This morning I dropped my first grader off on his first day of school. You would think that since the boy has been going to “school” since he was six weeks old I would be used to it by now. I have found that it doesn’t work that way. Instead all the emotions and all the sadness just continually rear their heads until I almost grow comfortable with them.
I was standing in line to take my child into his new class and all I could think about was the day he was born. That single moment that I will be able to remember for the rest of my life. It is like my favorite painting, I know every detail, every brush stroke, every lighting effect. I can remember him as the doctor lifted him up for me to see the first time; I can remember that expression on his face and the smell. I can remember that first moment when everything in my life broke apart and became very different.
When that first hormonal surge flows through a woman’s body telling her that she is ready to be a mother, there is no voice whispering caution. The first time that need to hold a child, to have a child, to raise a child comes through, there is no moment of reflection. No single thought to change or to the revelation that life would never be the same. There is no fear, no sadness, no moments of breath-taking beauty. There is no highs and certainly no lows; and there isn’t one second that is as rich as there is with a child.
And there is no knowledge. There is no knowledge that you will have to give your child to this world and simply be strong. You have no knowledge that fate and destiny will conspire to take your child and throw them into a life that you can’t fully prepare them for. You don’t know that monsters take on dimensions that only once existed in your nightmares. And you don’t know the feeling of helplessness when you have to give your child into the keeping of a stranger.
That first day you stare at your first child you do not know this. You have no concept of this and simply can’t have any concept of this. And it doesn’t get easier with the subsequent children. Despite the fact you joke about the idea that you have been there and done that, it becomes different each and every time.
I know that I have to allow my child to learn from strangers, when truly I just want him locked in the house. I know that I have to allow my child to deal with brats and bullies, and simply watch out of the corner of my eye. I know that I have to allow my child all the freedom there is so that they will be prepared to conquer this world. But I don’t want to. I honestly don’t want to. I am perfectly okay with the idea that my children simply stay in my arms for the rest of my life.
It isn’t feasible, it isn’t healthy these thoughts; so I bury them. I don’t allow my child to see my fear or my anger. I don’t allow him to catch me running in-depth research into the lives of everyone he comes in contact with. And I don’t allow him to know that some times I can be a better manipulator than the devil himself. While I don’t let him see it, I absolutely do it. I give him the illusion that my mother gave me. The illusion that the world is nice and safe, and that those he trusts are worthy. I give him that illusion so that he can discover for himself the strength he has inside to find the truth all alone.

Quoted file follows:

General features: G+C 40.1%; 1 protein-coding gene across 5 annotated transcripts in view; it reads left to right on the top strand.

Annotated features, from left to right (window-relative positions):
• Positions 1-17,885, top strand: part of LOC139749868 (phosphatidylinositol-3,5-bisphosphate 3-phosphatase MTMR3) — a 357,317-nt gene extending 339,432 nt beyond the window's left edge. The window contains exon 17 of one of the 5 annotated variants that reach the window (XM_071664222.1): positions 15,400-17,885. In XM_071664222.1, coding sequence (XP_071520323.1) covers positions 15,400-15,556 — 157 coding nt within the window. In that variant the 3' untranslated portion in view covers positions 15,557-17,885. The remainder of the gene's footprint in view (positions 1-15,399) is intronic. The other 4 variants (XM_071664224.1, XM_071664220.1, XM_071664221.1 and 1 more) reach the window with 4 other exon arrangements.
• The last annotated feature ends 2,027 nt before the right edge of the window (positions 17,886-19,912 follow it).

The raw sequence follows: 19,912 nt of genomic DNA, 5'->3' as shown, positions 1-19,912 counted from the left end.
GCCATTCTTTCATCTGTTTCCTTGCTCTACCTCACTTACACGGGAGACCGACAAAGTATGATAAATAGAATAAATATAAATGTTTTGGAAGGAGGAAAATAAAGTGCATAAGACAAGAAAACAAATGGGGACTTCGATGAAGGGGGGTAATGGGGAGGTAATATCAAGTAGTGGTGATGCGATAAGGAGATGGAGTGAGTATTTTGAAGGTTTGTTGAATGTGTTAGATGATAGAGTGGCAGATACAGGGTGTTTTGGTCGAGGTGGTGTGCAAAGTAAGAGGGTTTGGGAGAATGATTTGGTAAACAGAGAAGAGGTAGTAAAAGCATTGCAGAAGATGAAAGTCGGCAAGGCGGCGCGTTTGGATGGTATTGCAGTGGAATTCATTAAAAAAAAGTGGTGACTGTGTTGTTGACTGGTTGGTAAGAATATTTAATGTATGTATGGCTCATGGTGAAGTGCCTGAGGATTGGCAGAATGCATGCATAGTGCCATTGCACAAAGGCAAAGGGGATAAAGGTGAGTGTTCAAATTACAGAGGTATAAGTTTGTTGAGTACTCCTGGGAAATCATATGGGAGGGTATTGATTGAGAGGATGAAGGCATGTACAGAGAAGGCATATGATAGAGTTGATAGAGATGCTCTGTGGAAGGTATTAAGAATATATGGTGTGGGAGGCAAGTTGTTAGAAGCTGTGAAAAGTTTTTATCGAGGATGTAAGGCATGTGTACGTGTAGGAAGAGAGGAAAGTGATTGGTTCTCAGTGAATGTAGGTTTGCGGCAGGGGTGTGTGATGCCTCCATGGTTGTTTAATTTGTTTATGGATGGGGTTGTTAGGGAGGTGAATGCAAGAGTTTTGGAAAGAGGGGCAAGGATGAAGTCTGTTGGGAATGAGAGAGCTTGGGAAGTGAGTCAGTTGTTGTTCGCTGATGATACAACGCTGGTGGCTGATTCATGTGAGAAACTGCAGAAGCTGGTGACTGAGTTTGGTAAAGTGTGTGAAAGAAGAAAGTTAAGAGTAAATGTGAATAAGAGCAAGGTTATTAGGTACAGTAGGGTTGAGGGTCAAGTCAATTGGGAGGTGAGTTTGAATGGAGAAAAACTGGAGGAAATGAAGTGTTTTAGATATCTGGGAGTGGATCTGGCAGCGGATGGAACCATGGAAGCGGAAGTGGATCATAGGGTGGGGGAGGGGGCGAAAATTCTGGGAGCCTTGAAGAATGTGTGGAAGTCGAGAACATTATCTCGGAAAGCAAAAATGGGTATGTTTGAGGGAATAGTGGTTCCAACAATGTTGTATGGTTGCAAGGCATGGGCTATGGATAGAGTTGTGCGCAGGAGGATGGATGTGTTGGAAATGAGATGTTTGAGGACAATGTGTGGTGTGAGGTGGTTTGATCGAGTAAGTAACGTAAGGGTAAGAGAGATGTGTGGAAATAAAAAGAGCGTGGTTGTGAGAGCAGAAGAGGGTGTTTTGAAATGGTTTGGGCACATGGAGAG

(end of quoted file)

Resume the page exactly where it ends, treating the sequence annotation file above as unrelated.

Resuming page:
I can’t hold onto my children; it isn’t feasible and it isn’t healthy. But I can hold onto the thoughts. I can remember every giggle, every laugh. I can picture every toothless smile and every twirl to silent music. I can remember the wonder on their faces, and the brilliance they show when I least expect it. I can see them running into my arms, and all the times they have demanded in all their stubbornness that I snuggle with them. I can see my daughter’s wooby, and I can see my son’s special agents. I can feel my children’s kisses and hold onto to those tight hugs. I can see their smiles, their waves, and the love they give perfectly. I hold onto the most perfect love there has ever been; that between a child and their mother.
This is how I cope when I am in those lines waiting to deliver my child to someone new. This is how I handle the turns and abrupt moments of surprise that hurt my heart. This is how I handle the knowledge that my child is growing, standing taller, and walking smart each and every day. He is my “baby-mine” and while I will work hard for him to break away from me, he will never be able to leave my heart.
There will be a day when I won’t be needed to wipe his tears. There will be a day when he won’t want to snuggle with me. There will be a day when I will look up at him instead of picking him up. There are days when it is changing so fast that I want to scream. And then there are seconds when I get another moment, another second, another picture. I get one more touch to my heart to sustain me.
My son’s love is precious to me, he is perfect and he is mine. No matter how many lines I will stand in, no matter how many times I will be forced to watch him across a crowded room, I know that he is mine. And there is pride in that. There is absolute love in that. I will always push down my fear and I will always give my children all this world has to offer. Not because I want to, but because their love deserves it. And in the meantime, I will simply hold onto my thoughts.
You write about motherly love so utterly beautifully. It’s something often very hard to put into words.